Offering uninterrupted access to the eyes of your target audience – whether they’re at work, on the go or sitting on the sofa in their pants – social media is a marketer’s dream. You have the world in the palm of your hand, a 1984-esque grip on its collective consciousness, except… why isn’t anyone listening?
For something that promises so much, social media can often deliver so little, so what’s going wrong? Well it could be that you’re making one of these basic mistakes with your campaign…
You’re Talking to the Wrong People
The World and his wife are on social media, but only a tiny fraction of the 1.2 billion active Facebook users or 645 million active Twitter users are actually relevant to your business, so you need to make sure that you are targeting your potential customers and no one else.
For example, you may spend £100 on Facebook’s Page Advertising and acquire hundreds of new likes, but unless you target the advertising at the right country and at people who have relevant interests then you’re going to be wasting your money.
The same goes for boosted posts, so before kicking off any social media campaign, make sure that you work out who you need to be targeting before hand to ensure you don’t waste a penny of that advertising spend.
You’re Talking too Much
You may have noticed by paying attention to your own Timeline that Facebook doesn’t show you every update posted by every person or company that you like or follow. This is because they have an algorithm that decides what it thinks you want to see based on past behaviour and interactions – how many times you have clicked a link, liked or shared a post etc.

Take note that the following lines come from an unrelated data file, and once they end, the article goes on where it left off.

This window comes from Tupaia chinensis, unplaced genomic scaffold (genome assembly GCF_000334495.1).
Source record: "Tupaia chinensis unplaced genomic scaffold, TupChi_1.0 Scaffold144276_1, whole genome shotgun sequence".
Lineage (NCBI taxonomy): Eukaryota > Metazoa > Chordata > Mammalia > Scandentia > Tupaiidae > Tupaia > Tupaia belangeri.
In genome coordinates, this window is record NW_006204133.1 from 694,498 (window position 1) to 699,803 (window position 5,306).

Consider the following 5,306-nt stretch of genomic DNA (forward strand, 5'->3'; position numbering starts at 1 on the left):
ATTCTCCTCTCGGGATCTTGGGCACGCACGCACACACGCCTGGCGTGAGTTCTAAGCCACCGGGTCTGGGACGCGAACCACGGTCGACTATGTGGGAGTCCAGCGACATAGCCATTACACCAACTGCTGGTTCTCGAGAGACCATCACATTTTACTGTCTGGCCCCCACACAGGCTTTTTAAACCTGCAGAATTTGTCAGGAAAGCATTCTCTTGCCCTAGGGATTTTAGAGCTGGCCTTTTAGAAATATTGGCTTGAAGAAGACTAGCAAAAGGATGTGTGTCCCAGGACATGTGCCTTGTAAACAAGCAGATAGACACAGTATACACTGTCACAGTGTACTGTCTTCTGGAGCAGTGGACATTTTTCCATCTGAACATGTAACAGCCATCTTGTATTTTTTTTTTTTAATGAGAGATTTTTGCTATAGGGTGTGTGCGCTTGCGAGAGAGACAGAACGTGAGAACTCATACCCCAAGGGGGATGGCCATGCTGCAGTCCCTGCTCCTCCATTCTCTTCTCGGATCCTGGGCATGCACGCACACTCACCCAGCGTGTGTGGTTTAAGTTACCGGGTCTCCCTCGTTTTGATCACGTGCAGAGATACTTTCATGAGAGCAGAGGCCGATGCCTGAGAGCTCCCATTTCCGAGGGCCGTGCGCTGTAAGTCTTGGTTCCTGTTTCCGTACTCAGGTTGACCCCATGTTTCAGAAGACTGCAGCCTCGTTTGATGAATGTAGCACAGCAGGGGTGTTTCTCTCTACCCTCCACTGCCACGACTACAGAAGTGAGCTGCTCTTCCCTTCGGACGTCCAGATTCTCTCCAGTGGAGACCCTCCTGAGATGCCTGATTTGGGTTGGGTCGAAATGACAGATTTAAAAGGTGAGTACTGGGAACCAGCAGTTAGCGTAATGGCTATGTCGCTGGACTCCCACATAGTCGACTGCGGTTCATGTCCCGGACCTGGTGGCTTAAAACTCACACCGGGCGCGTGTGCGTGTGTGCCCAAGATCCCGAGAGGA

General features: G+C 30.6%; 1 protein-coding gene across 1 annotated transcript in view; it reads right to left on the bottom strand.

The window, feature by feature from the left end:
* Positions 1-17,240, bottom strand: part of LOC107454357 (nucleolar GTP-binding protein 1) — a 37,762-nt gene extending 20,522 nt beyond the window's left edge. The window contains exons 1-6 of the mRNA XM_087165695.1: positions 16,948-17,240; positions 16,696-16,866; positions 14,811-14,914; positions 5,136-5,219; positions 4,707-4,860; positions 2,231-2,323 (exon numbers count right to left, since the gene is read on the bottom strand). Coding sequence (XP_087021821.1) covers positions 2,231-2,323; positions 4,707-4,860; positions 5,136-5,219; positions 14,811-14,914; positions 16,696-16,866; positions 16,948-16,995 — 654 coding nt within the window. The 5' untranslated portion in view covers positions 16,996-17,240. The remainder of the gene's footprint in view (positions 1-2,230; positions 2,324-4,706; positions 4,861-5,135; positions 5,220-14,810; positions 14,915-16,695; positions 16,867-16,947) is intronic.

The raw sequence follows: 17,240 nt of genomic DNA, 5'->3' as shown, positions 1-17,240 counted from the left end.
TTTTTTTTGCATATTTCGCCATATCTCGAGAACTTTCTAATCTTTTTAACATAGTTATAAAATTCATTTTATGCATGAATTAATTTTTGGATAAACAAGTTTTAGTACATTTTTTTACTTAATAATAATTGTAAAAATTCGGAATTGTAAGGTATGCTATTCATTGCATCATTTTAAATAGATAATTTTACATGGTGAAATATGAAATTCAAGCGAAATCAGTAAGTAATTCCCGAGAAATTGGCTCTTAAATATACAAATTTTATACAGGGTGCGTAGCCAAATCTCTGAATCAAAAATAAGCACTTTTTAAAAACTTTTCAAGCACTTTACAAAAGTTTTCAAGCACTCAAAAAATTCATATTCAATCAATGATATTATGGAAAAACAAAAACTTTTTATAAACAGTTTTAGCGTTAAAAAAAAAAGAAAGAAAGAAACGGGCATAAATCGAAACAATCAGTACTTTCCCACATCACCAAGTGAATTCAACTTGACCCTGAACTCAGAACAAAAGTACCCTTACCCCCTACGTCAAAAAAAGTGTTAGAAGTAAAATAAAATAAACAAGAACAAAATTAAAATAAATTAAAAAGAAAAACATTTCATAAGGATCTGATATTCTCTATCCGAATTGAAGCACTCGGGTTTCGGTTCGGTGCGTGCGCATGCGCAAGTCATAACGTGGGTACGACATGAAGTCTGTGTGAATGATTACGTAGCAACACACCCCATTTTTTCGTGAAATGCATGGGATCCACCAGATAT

With this information in mind, it is important that you don’t post dozens of updates a day, as this will more than likely bring the average engagement of your posts down significantly as their quality is diluted. Instead, make sure that you are only posting well thought-out updates that are useful and relevant to your target market.
Limit yourself to NO MORE than three posts per day, and avoid anything banal and generic like “Good morning, how is everyone today?”. Posts like this won’t receive any interest from anybody and only serve to give Facebook the impression that people aren’t that interested in what you have to say.
You Don’t Get Hashtags
A key element of Twitter (and more recently Facebook, though to a lesser extent) is the use of hashtags to categorise your updates and make sure that they find the right people. A simple concept in theory, but in practice understanding how to get the most out of them can seem fiendishly difficult, but given how much content is out there in 2014 it has never been more important to ensure your posts get in front of the right people.
Use your keywords as the basis for your hashtag research but never presume you know what people are searching for on social media – always base your decisions on actual research of possible hashtags and phrases.
Trendsmap.com is a fantastic tool for identifying relevant hashtags based on geographic location – perfect if you’re a company offering a local service.
You can also target influencers within your industry to try and leverage their audiences. Try and avoid anyone who is too high profile though as they will be far less likely to retweet your content than a mid-level influencer. The key thing to remember with ego-baiting is that they have to care about being directly tweeted at – something the more famous industry figures will get all of the time.